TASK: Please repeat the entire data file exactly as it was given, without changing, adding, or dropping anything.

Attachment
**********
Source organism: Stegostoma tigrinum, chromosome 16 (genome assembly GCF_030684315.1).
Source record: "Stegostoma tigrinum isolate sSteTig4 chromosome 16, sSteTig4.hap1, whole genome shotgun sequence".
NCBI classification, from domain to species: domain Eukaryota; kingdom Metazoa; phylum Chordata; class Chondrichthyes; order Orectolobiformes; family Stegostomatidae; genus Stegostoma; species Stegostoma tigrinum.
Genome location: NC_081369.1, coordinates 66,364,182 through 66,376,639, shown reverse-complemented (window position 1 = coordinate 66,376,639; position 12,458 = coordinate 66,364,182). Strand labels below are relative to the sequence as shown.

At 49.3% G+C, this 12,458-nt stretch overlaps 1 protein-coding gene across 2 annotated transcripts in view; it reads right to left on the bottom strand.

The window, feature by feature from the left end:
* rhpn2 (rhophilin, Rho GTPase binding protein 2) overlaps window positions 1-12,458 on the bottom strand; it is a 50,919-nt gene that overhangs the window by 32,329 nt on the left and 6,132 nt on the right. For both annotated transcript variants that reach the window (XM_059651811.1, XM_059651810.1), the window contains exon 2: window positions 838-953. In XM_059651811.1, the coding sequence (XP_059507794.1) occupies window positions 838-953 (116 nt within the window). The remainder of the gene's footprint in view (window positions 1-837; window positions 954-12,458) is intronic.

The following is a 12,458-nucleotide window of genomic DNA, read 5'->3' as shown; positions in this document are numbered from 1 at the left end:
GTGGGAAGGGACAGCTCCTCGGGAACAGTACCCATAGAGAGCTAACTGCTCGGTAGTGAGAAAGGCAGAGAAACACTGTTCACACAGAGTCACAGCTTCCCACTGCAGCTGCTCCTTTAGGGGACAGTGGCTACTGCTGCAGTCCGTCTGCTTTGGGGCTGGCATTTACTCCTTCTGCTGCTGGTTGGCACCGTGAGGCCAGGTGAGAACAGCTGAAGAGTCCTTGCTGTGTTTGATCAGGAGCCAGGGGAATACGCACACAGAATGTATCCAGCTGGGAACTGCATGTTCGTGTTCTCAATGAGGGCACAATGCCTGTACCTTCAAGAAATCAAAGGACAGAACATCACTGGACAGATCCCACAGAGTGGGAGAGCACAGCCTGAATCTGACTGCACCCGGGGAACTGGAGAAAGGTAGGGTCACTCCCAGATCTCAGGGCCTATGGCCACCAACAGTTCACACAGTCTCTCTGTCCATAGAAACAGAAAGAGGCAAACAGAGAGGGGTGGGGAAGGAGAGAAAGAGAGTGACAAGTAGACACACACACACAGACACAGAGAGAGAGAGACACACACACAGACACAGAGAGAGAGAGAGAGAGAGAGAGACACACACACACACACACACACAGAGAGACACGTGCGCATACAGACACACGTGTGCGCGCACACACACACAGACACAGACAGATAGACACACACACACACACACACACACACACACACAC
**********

Source organism: Stegostoma tigrinum, chromosome 16 (genome assembly GCF_030684315.1).
Source record: "Stegostoma tigrinum isolate sSteTig4 chromosome 16, sSteTig4.hap1, whole genome shotgun sequence".
NCBI classification, from domain to species: domain Eukaryota; kingdom Metazoa; phylum Chordata; class Chondrichthyes; order Orectolobiformes; family Stegostomatidae; genus Stegostoma; species Stegostoma tigrinum.
Genome location: NC_081369.1, coordinates 66,364,182 through 66,376,639, shown reverse-complemented (window position 1 = coordinate 66,376,639; position 12,458 = coordinate 66,364,182). Strand labels below are relative to the sequence as shown.

At 49.3% G+C, this 12,458-nt stretch overlaps 1 protein-coding gene across 2 annotated transcripts in view; it reads right to left on the bottom strand.

The window, feature by feature from the left end:
* rhpn2 (rhophilin, Rho GTPase binding protein 2) overlaps window positions 1-12,458 on the bottom strand; it is a 50,919-nt gene that overhangs the window by 32,329 nt on the left and 6,132 nt on the right. For both annotated transcript variants that reach the window (XM_059651811.1, XM_059651810.1), the window contains exon 2: window positions 838-953. In XM_059651811.1, the coding sequence (XP_059507794.1) occupies window positions 838-953 (116 nt within the window). The remainder of the gene's footprint in view (window positions 1-837; window positions 954-12,458) is intronic.

The following is a 12,458-nucleotide window of genomic DNA, read 5'->3' as shown; positions in this document are numbered from 1 at the left end:
GTGGGAAGGGACAGCTCCTCGGGAACAGTACCCATAGAGAGCTAACTGCTCGGTAGTGAGAAAGGCAGAGAAACACTGTTCACACAGAGTCACAGCTTCCCACTGCAGCTGCTCCTTTAGGGGACAGTGGCTACTGCTGCAGTCCGTCTGCTTTGGGGCTGGCATTTACTCCTTCTGCTGCTGGTTGGCACCGTGAGGCCAGGTGAGAACAGCTGAAGAGTCCTTGCTGTGTTTGATCAGGAGCCAGGGGAATACGCACACAGAATGTATCCAGCTGGGAACTGCATGTTCGTGTTCTCAATGAGGGCACAATGCCTGTACCTTCAAGAAATCAAAGGACAGAACATCACTGGACAGATCCCACAGAGTGGGAGAGCACAGCCTGAATCTGACTGCACCCGGGGAACTGGAGAAAGGTAGGGTCACTCCCAGATCTCAGGGCCTATGGCCACCAACAGTTCACACAGTCTCTCTGTCCATAGAAACAGAAAGAGGCAAACAGAGAGGGGTGGGGAAGGAGAGAAAGAGAGTGACAAGTAGACACACACACACAGACACAGAGAGAGAGAGACACACACACAGACACAGAGAGAGAGAGAGAGAGAGAGAGACACACACACACACACACACACAGAGAGACACGTGCGCATACAGACACACGTGTGCGCGCACACACACACAGACACAGACAGATAGACACACACACACACACACACACACACACACACAC